In the region of 3.5 million m3 of slag was heaped during the active operation of Consett Iron and Steelworks. The constantly evolving production methods used at the former steel mill has led to the accumulation of various types of slags (Renforth et al. 2009), including blast furnace and steel slag. Given typical particle density for blast furnace and steel slags to be 2.4 and 3.6 g/cm3, respectively (Euroslag 2014), the total mass of slag deposited at Consett is estimated at 8.4 Mt to 12.6 Mt (dependent upon ratio of blast furnace to steel slag). An average CaO content in slag of 38–40 % by weight (Euroslag 2014) was used to calculate that approximately 2.9 Mt of calcium are stored within slag heaps at Consett (Ca occurring as CaO). Flux estimates of Ca were calculated for an area of the River Derwent upstream and downstream of the confluence of the Dene and Howden Burn to calculate metal loads over time. From 1991 to 2003, it was calculated that over 2400 t Ca have been introduced to the Derwent from the combined output of the Dene and Howden Burn (i.e. leached from slag heaps), a figure representing under 1 % of the total Ca stored within the slag heaps. While it would be anticipated that a large inventory of Ca-oxides would carbonate over time in the heaps (e.g. Renforth et al. 2009), this relatively low flux of Ca over this time period, coupled with the continued signal of hydroxide alkalinity in both streams (i.e. pH >10.3), suggests that readily weathered Ca-oxides can remain an enduring long-term source of pollution to the aqueous environment.
Management of alkaline wastes
The hydro-geochemistry of steel slag drainage waters can pose a threat to the surface water environment through elevated pH (Roadcap et al. 2005), elevated metal(loid) concentrations and the smothering of benthic habitats by rapid formation of calcite precipitates (Hull et al. 2014; Koryak et al. 2002). As such, pollution management and control is of importance, especially with view of restoring the affected stream systems to their former uncontaminated state. The management of alkaline waste sites such as steel slag disposal heaps can take one of two approaches: active or passive.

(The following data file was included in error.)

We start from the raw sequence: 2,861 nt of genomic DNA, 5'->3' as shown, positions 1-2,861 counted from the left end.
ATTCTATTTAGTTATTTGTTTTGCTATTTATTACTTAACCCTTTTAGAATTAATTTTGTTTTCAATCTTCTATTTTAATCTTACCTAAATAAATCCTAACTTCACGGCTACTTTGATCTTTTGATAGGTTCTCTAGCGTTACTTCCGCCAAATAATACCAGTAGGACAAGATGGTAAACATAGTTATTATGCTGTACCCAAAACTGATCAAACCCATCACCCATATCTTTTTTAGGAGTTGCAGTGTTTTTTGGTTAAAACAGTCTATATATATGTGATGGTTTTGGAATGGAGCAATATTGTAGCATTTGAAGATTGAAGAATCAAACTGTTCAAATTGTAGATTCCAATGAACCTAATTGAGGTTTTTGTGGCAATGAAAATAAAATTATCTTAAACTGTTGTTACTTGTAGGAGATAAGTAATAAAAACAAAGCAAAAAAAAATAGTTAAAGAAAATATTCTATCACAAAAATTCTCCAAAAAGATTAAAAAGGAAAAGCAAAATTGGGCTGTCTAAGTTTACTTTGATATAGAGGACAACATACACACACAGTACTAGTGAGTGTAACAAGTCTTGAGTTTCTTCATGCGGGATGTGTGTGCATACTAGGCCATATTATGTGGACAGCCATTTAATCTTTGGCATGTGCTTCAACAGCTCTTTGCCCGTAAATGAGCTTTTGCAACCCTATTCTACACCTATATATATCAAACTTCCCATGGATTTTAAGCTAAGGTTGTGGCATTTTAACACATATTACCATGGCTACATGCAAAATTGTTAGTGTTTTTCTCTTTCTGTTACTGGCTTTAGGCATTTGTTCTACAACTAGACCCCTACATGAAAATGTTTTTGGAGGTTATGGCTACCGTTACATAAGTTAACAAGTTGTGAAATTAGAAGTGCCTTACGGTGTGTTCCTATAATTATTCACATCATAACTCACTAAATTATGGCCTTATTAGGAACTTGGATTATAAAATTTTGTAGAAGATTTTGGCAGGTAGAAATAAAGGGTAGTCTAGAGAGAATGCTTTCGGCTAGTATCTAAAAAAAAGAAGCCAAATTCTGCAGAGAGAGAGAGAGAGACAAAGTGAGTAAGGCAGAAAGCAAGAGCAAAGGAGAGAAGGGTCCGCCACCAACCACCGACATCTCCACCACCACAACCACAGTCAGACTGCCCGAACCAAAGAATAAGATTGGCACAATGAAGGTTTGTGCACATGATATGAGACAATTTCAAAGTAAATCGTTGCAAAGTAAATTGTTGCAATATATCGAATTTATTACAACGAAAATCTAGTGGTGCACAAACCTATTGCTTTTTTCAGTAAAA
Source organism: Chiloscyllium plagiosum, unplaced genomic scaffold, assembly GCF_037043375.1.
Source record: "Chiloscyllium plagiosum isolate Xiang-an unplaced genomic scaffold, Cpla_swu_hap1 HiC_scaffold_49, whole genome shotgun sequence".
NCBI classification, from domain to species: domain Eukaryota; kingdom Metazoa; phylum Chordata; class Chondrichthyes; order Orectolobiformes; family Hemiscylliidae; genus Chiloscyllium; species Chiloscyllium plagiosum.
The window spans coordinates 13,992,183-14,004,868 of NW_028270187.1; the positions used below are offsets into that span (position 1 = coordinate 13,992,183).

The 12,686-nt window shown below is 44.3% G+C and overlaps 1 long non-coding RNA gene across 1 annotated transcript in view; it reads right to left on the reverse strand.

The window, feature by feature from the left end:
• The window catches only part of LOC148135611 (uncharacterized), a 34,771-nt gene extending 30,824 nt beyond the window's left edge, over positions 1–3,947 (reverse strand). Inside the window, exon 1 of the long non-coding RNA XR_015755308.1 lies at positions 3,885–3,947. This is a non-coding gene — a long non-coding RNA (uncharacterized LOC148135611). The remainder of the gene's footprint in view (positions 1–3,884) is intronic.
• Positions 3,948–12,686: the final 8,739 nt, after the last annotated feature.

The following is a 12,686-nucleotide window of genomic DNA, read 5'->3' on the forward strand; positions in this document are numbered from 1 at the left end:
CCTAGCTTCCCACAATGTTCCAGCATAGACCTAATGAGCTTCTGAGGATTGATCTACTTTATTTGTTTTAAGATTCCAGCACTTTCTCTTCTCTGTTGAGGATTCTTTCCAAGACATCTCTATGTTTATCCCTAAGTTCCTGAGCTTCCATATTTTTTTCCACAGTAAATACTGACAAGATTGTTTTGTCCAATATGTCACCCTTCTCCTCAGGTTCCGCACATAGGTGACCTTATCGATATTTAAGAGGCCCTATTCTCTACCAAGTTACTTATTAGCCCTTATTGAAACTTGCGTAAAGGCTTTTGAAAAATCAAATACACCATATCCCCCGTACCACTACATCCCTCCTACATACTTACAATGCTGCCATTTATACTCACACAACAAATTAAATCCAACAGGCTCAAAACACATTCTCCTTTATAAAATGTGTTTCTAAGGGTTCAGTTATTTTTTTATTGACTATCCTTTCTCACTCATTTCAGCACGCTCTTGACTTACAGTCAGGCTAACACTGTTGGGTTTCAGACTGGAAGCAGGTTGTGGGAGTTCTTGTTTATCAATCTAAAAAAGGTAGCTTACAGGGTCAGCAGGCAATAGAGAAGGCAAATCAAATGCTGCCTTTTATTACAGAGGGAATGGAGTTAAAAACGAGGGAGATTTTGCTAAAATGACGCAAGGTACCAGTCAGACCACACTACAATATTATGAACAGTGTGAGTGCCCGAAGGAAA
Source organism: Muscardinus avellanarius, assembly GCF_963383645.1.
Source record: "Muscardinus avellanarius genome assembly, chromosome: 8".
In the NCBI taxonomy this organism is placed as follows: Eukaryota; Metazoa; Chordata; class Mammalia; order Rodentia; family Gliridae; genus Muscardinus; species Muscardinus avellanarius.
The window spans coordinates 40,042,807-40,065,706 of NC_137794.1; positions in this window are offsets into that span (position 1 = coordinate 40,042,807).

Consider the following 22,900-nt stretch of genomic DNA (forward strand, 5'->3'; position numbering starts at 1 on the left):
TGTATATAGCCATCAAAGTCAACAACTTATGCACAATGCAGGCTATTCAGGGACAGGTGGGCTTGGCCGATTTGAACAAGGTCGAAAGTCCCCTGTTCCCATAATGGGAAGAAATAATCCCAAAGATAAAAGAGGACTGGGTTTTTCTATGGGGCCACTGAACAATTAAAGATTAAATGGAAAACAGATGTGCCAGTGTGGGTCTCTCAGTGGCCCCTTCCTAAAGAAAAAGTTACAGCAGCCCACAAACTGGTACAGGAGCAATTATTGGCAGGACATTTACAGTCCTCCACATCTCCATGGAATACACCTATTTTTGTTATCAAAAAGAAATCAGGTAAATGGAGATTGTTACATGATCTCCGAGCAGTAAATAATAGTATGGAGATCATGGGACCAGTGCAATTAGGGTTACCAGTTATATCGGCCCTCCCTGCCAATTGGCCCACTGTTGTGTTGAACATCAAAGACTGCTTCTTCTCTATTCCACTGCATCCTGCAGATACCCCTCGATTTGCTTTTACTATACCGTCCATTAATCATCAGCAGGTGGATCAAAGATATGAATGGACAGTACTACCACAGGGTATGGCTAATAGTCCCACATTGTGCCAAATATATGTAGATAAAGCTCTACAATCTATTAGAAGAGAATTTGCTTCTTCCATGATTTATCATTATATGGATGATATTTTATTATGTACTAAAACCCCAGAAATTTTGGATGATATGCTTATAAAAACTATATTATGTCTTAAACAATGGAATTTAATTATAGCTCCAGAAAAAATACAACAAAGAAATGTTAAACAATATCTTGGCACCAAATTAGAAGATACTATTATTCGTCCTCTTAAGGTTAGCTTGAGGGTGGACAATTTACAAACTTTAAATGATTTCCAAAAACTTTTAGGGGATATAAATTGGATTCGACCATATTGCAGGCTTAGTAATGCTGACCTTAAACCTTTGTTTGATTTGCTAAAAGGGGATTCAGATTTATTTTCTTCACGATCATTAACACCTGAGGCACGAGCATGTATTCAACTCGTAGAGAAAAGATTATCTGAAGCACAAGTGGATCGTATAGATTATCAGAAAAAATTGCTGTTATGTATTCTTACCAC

Active management involves an ongoing effort to counter the effects of the pollution, which generally requires more capital input and consumes more resources. During ongoing production at Consett Iron and Steelworks, both the Howden Burn and Dene Burn were actively dosed with sulphuric acid in attempts to maintain stream pH at a lower level. Acid dosing is also a management technique used elsewhere to treat alkaline waste discharges, such as in the aftermath of the bauxite processing residue (red mud) spill at Ajka, Hungary in 2010, where acid dosing lowered pH and minimised mobility of various oxyanionic metals and metalloids (Burke et al. 2013). Given the resource requirements, alongside the health and safety issues of handling and applying concentrated chemical reagents, such interventions are unlikely to be suitable at legacy sites. Passive management generally involves less intrusive measures to remediate pollution at a much lower long-term cost (Younger 2000). The use of wetlands to treat alkaline steel slag leachate was documented by Mayes et al. (2006, 2009a) in the UK and by Banks et al. (2006) in the USA. The high CO2 content of wetland waters were reported to enhance calcite precipitation, which in turn reduced total alkalinity and pH. Although passive management has advantages (e.g. lower operating costs), the applicability of wetlands have spatial and topographical constraints. The geography of Dene and Howden Burn, within moderately narrow and steep ravines (Fig. 1), would exclude the use of buffering wetlands as a potential option for remediation, as the flat land necessary is not available based on the rough empirical sizing guidance currently available (Mayes et al. 2006). Given these constraints, management approaches are limited in the case of Consett.